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WOR 3 Marine Resources – Opportunities and Risks | 2014

Sating our energy hunger

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Fracking – opportunities and risks

In 2011, the world’s natural gas reserves and resources totalled around 772 trillion cubic metres. This figure is around 230 times higher than the amount of gas con-sumed globally in 2011. Resources account for the major share, amounting to 577 trillion cubic metres, with unconventional natural gas resources comprising around 60 per cent of the total natural gas resource base. One example is coalbed methane, also known as coal seam gas (CSG), a form of natural gas extracted from coal beds. CSG extraction using unconventional technologies is already under way in a number of countries, notably Australia. The US’s extensive shale gas deposits – another major unconventional resource – are attracting particular interest at present. Shale gas is a form of natural gas that is trapped in layers of almost impermeable rock. Although the rock is porous, enabling it to store natural gas, the pores are isolated from each other and, unlike conventional deposits, are not connected to each other by “necks”, or connecting channels. The extraction of shale gas began in the US some years ago, using a technique which relies on the creation of artificial fissures in rock formations containing gas. A mixture of water and chemical agents is pumped into the target formation at high pressure. This comparatively new method of extracting natural gas from shale is known as hydraulic fracturing, or “fracking”. Fracking has unleashed something of a shale gas revolution in the USA – such that the US is likely to become completely independent of natural gas imports over the next few years. According to current estimates, the US has almost 14 trillion cubic metres of shale gas resources. Globally, the recoverable shale gas potential amounts to around 157 trillion cubic metres. However, our knowledge of the extent to which shale gas deposits exist worldwide is still patchy, putting a question mark over these estimated figures. What’s more, fracking is a highly controversial technology, with critics fearing that the chemical agents used in fracking could leach out and contaminate groundwater.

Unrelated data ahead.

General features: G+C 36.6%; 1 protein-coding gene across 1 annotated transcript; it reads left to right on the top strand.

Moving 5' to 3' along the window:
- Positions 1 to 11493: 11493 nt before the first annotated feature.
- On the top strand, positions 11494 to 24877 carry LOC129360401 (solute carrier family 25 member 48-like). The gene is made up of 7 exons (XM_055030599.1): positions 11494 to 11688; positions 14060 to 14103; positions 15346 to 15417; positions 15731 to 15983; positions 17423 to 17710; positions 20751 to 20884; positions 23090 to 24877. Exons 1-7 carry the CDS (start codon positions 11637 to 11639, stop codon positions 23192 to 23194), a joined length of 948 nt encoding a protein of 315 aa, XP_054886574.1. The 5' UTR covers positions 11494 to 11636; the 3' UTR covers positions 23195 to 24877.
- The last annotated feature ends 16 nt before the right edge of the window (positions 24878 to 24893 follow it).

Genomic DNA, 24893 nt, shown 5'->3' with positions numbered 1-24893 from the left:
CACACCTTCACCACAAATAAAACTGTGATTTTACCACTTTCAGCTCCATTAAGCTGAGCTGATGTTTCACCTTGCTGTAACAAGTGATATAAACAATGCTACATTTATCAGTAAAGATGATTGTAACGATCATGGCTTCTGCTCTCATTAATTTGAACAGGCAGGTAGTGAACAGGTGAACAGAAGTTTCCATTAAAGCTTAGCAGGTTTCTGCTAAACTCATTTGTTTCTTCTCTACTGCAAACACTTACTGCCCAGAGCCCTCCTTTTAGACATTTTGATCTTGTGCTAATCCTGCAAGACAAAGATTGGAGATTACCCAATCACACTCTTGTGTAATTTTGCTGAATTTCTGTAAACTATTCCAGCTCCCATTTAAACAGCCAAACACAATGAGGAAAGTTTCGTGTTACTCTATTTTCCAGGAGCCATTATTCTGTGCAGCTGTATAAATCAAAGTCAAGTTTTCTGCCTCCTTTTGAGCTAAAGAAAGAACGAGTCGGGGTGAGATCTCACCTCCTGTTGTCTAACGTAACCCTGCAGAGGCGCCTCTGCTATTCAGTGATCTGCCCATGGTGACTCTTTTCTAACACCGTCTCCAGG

The future of offshore oil and gas production

Today, most oil and gas extraction still takes place on-shore. Nonetheless, a considerable amount of gas and oil is already produced offshore. Offshore oil extraction currently accounts for 37 per cent of global production. At present, 28 per cent of global gas production takes place offshore – and this is increasing. Coal mining does not currently take place offshore. For many years, offshore natural gas and oil production was restricted to shallow waters such as the North Sea or coastal areas around the US. However, as many older deposits have become exhausted, companies have increasingly moved into deeper waters. Three separate depth categories are defined:
  • shallow water production at water depths of less than 400 metres;
  • deepwater production at depths up to around 1500 metres, and
  • ultra-deepwater production at depths greater than 1500 metres.